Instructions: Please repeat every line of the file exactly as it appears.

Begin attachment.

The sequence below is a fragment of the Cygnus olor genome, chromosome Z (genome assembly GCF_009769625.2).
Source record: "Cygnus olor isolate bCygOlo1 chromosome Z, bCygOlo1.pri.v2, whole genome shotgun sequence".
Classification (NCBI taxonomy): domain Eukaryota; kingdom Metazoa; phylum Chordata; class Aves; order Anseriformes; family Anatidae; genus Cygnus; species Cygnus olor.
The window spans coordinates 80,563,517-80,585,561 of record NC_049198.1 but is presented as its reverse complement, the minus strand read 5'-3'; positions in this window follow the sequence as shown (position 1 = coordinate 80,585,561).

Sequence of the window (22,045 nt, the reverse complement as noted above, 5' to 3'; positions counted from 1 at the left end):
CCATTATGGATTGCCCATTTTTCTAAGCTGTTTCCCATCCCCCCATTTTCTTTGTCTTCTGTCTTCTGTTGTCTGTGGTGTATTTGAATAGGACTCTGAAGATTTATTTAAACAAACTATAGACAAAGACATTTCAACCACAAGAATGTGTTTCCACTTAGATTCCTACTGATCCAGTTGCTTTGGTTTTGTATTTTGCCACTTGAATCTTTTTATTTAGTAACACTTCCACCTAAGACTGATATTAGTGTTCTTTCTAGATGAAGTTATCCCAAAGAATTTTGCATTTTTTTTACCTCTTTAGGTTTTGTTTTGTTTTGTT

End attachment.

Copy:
The sequence below is a fragment of the Cygnus olor genome, chromosome Z (genome assembly GCF_009769625.2).
Source record: "Cygnus olor isolate bCygOlo1 chromosome Z, bCygOlo1.pri.v2, whole genome shotgun sequence".
Classification (NCBI taxonomy): domain Eukaryota; kingdom Metazoa; phylum Chordata; class Aves; order Anseriformes; family Anatidae; genus Cygnus; species Cygnus olor.
The window spans coordinates 80,563,517-80,585,561 of record NC_049198.1 but is presented as its reverse complement, the minus strand read 5'-3'; positions in this window follow the sequence as shown (position 1 = coordinate 80,585,561).

Sequence of the window (22,045 nt, the reverse complement as noted above, 5' to 3'; positions counted from 1 at the left end):
CCATTATGGATTGCCCATTTTTCTAAGCTGTTTCCCATCCCCCCATTTTCTTTGTCTTCTGTCTTCTGTTGTCTGTGGTGTATTTGAATAGGACTCTGAAGATTTATTTAAACAAACTATAGACAAAGACATTTCAACCACAAGAATGTGTTTCCACTTAGATTCCTACTGATCCAGTTGCTTTGGTTTTGTATTTTGCCACTTGAATCTTTTTATTTAGTAACACTTCCACCTAAGACTGATATTAGTGTTCTTTCTAGATGAAGTTATCCCAAAGAATTTTGCATTTTTTTTACCTCTTTAGGTTTTGTTTTGTTTTGTT